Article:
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The nursery remodeling project took on a new look as Dale removed the siding from the attic end of the barn to create a smaller airspace for the building. Since the new nursery is only a small portion of the larger building, it would work best to create a smaller attic space to draw the air from into the room. If we didn’t, then we’d be drawing hot or cold air from the whole building into the nursery.
So Dale removed the siding and then put a wall in the attic to downsize the area. As the weekend drew to a close, the urgency to close the building back up increased, so Dale and the boys worked extra hard to get the siding back in place.
As you can see by the picture, the gating and pens are in place. We are waiting for the cement guy to come and pour the pads for the bulk bins, which will then allow us to put in the feed lines. If pigs need to go into this building before that’s completed, Dale can always hand feed the pigs.
It’s been interesting to watch this project progress but I know that Dale is anxious to have it completed. Harvest has been taking up a large portion of his time and before we know it, winter will be here.
There is construction happening at Trails End Farm also, but ours is different from Schafers’. They are building new barns, while we are renovating an old barn for a new use. Currently our nursery pigs, those between 13 and 45 pounds, go to our neighbor’s site and then come back to our farm to be finished out. They are making some changes and so we are fixing up an old gestation barn (which previously had been a finishing barn) to become a nursery barn for our young pigs.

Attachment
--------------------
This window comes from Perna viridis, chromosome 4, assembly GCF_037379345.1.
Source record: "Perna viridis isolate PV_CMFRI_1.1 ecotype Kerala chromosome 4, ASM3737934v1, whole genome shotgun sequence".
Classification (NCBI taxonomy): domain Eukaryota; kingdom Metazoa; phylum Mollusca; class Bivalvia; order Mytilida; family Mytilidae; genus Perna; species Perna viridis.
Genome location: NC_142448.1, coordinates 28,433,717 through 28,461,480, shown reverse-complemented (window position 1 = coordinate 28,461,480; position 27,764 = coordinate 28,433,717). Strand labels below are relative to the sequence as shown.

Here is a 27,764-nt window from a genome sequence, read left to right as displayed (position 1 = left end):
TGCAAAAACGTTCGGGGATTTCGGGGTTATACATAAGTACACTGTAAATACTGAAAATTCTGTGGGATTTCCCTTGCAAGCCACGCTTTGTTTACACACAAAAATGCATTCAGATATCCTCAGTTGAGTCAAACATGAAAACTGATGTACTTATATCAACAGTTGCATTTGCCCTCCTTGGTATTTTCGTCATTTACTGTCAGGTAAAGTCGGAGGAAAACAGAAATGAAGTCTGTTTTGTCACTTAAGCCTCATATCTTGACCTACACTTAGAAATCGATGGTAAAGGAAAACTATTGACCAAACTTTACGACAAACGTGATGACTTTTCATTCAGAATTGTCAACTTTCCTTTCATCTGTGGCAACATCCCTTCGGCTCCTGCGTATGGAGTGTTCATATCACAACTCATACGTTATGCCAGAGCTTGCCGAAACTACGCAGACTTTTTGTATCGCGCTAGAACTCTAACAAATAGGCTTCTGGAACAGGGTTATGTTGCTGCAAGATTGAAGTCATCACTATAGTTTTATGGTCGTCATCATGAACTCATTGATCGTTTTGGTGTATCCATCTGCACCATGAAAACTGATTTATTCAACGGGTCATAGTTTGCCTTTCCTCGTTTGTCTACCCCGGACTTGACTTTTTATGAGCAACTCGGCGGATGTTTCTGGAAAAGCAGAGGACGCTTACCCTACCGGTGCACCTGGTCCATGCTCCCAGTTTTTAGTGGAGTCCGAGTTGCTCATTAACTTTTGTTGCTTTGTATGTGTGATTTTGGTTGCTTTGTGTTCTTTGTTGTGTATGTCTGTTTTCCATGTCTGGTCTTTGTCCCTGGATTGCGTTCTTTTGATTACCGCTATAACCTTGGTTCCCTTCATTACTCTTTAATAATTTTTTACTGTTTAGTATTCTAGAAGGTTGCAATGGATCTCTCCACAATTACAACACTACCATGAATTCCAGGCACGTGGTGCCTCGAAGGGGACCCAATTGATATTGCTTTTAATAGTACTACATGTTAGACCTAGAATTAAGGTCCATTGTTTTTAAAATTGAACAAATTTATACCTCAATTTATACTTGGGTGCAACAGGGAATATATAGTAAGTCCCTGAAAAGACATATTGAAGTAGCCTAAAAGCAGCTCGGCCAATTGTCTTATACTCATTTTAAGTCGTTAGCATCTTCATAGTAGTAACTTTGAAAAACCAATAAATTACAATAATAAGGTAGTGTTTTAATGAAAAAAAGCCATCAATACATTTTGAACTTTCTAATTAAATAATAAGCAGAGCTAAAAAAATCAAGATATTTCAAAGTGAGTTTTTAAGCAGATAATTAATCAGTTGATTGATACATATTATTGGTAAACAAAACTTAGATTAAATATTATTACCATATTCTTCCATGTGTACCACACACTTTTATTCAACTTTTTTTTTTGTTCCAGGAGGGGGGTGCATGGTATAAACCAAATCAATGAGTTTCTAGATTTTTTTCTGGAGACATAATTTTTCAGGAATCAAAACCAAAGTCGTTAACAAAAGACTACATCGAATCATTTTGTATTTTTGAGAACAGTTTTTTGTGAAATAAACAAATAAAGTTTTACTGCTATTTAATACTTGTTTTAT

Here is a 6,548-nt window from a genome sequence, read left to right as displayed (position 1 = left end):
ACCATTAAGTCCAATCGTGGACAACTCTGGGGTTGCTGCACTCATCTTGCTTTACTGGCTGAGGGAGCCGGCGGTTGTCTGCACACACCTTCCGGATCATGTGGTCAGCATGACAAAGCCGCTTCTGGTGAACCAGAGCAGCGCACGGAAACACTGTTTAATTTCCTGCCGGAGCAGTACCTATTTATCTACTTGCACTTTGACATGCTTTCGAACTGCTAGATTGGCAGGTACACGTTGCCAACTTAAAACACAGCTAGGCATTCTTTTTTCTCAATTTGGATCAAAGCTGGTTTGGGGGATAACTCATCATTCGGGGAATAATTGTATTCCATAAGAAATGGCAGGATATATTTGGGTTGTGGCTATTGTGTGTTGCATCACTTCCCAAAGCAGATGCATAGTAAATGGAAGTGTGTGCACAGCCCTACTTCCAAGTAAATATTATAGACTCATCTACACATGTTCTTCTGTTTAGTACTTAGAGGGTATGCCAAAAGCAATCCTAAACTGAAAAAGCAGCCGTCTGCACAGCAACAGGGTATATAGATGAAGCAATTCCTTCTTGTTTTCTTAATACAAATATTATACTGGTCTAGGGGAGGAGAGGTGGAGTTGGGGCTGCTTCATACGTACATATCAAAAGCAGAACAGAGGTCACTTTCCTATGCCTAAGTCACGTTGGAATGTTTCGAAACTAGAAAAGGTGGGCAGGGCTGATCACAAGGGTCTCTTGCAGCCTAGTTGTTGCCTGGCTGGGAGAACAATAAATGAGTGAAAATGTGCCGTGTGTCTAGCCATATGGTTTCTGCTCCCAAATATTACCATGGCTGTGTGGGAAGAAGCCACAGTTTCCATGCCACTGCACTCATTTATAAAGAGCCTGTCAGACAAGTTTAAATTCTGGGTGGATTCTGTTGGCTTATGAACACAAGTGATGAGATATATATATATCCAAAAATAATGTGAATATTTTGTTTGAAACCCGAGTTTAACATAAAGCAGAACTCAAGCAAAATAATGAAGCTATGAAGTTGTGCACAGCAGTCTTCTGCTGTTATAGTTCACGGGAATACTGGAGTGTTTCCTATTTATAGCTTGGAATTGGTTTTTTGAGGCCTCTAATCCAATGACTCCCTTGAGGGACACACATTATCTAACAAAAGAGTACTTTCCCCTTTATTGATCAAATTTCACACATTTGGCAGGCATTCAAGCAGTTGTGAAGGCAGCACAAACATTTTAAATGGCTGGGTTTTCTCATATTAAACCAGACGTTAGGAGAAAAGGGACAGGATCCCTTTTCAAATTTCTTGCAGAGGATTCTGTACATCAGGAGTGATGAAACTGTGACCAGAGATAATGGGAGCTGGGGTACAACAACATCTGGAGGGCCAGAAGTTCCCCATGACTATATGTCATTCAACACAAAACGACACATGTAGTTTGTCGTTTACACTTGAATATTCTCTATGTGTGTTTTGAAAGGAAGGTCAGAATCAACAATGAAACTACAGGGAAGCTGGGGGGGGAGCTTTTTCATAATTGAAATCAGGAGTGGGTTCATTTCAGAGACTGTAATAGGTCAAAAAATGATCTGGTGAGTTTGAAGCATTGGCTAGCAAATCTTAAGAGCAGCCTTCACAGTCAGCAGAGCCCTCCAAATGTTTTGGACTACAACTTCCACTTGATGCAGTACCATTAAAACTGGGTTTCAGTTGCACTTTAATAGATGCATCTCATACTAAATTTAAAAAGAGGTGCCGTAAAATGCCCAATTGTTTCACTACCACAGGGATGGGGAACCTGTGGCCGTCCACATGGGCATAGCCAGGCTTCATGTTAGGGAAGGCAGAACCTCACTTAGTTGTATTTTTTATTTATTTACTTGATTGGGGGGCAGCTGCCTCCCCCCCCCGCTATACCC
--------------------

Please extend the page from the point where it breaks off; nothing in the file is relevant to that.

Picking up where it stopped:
The first changes involved taking out all the gating, which you can see in this picture leaves an empty building. The next task is to change the ventilation so that air will be pulled through the attic and into the barn. This means the air will be warmer for the little pigs. It also means we have to change the way air comes into the barn and goes down unto the pig pens.
All this can be quite technical and requires planning, calculating and constructing but proper airflow is important for the pigs’ health and to get the best growth.
Dale and the kids have been busy working. On the warm days it gets hot in the attic, so they need to be careful, drink plenty of fluids and take breaks when needed. So far all has gone well – no snapping turtles yet!
Stay tuned and we’ll keep you up to date on the progress.